All I wanted was a nice big breakfast to make up for the pitiful beef jerky dinner I had the night before. I stopped at the first place I saw open and promptly setup camp. They didn’t know but I knew that I was about to make that place home for a couple hours.

Breakfast was good and got the scoop on sporting good shops in town and headed to Mountain Sports to get some winter supplies. A hundred bucks later I was much better equipped.

Off to FR76!

It looked unassuming. Low clouds, weak drizzle. I knew I would be having some quality time in the mud which I don’t hate.

As I gained some altitude I noticed something white in the grass, ya, snow. The snow got thicker and was still falling on me ever so slightly.

About 12 miles in got the 25 mile pass was when I started thinking about a flat or another clogged jet episode. I wouldn’t die but it would have sucked. My feet were soaked and beyond pain into the numb and even with my new waterproof/windproof (ya right) gloves I was still having to stop every 5 miles is so to regain feeling. I remember at one point I was literally running in place on my pegs while motoring down the road.

I didn’t have a track for this road and signage stopped a while back. However, I did have that free NM topo map uploaded into the Garmin 60 csx and it let me know I was doing ok.

So finally I round a curve which I suspect is the area I got stopped at coming from the other side about 3 weeks ago. It is the spot so I know it is all downhill from here. The only obstacle in my way was a couple of Elk. They stopped for a photo op then hightailed.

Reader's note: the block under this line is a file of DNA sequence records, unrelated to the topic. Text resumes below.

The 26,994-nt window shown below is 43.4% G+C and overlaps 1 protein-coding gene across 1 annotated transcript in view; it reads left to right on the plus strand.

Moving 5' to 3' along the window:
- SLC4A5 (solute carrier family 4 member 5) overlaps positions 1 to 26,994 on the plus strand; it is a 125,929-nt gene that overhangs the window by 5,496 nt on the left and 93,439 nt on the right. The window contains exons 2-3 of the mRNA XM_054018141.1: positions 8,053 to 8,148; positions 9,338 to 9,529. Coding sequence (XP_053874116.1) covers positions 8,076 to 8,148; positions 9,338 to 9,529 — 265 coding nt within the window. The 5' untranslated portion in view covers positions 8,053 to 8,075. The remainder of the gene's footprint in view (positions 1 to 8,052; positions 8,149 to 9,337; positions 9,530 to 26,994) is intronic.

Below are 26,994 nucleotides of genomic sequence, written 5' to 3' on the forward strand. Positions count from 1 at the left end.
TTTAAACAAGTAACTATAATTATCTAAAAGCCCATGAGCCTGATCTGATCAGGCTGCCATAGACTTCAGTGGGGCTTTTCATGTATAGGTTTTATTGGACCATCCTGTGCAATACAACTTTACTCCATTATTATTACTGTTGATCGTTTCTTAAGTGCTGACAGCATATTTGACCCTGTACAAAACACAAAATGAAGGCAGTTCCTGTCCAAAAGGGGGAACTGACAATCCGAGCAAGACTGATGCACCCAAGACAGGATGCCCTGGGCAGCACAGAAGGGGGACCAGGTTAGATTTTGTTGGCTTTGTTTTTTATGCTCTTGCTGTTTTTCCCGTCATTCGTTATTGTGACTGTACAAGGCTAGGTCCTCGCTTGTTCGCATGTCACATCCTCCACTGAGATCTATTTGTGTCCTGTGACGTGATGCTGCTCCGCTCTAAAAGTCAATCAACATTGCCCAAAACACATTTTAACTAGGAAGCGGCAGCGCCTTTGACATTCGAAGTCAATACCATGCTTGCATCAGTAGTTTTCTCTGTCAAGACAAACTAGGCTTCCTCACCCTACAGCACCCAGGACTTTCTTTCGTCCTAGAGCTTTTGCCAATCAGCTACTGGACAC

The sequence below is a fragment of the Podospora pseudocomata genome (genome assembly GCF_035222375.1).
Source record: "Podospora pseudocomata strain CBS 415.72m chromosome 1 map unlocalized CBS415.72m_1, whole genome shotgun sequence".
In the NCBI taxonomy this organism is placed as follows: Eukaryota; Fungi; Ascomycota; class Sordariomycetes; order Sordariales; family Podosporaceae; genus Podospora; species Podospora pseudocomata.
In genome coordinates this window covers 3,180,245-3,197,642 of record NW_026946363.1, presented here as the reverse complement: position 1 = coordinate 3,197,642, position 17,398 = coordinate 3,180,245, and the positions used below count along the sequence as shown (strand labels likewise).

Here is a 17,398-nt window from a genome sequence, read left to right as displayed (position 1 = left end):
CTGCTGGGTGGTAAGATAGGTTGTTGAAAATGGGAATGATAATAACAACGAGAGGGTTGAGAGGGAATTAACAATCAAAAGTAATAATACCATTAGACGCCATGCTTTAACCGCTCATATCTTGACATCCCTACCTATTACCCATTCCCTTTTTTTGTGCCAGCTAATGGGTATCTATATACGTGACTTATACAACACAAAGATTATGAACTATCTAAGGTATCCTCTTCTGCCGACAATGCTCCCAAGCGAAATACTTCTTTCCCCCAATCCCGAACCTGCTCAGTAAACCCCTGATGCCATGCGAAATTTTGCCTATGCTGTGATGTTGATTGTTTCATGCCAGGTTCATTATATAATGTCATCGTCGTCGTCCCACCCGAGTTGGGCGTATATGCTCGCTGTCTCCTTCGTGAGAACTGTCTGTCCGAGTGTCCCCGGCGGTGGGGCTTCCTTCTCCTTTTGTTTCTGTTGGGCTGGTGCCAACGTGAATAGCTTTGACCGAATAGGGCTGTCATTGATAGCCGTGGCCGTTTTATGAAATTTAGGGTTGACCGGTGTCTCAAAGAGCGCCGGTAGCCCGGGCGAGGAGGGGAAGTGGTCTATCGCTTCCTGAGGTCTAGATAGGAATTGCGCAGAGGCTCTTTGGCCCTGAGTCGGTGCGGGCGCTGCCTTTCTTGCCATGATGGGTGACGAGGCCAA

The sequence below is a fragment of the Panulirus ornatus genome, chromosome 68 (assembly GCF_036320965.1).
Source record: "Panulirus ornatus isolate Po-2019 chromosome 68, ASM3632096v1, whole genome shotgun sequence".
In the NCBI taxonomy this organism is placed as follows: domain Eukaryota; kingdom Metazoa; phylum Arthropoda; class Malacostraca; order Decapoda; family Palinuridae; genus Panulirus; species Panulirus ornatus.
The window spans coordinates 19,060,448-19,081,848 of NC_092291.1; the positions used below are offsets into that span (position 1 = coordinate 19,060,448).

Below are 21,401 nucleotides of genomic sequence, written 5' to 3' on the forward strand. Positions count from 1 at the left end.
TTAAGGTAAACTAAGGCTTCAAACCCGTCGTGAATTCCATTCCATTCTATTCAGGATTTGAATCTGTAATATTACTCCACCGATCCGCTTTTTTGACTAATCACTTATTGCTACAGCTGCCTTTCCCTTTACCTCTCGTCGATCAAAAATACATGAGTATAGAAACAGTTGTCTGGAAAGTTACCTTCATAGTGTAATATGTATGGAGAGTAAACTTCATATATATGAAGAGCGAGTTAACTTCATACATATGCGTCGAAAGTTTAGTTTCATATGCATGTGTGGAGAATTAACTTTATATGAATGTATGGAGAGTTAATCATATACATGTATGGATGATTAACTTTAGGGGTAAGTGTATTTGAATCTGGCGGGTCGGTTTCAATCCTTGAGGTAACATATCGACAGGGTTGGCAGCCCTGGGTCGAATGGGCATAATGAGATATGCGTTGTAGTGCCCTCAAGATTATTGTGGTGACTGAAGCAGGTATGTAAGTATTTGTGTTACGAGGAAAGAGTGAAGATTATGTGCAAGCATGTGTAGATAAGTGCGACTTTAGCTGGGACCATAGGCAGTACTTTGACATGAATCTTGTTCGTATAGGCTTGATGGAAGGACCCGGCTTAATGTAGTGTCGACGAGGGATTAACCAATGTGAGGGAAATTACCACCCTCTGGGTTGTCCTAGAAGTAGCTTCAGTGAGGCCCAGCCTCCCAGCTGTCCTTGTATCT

(Now look at the pic in my first post)

So that’s basically it, sipapu for a BLT and then slabbbed it home on the high road to Taos. Not the greatest adventure but it taught me a few things:

  1. People really still use guard dogs
  2. GE has some splainin to do
  3. Never under estimate the Rockies in June
  4. Truchas takes their Graffiti very seriously
  5. Waterproof gloves, waterproof gloves….

So it was planned and it happened, not without hitches though.

The first leg over the mountains on FR 83 then down an old jeep trail into San Pablo almost ended in me being eaten alive by a pack of guard dogs. Luckily the lady who owned the land in which I ended up on came out of the house and was happy to let me through her gate.

She was nice, and honest as she told me to watch myself as her dogs circled an took individual sorties at my ankles.

Anyway, I got through and hit mostly dead ends on my planned route. Oh well, still saw some nice scenery and plenty of wildlife.

So after a late start and much exploring I ended up at Coyote State Park at around 8PM and got the tent setup just in time for the rain.

Note to self: never, ever, forget the thermarest again…

After a quick dinner of beef jerky and Jack Daniels I slept, kind of, I mostly slept in between intervals of rolling over all the rocks under the tent.

I had to be a semi-contortionist to get all parts of my body on smooth ground…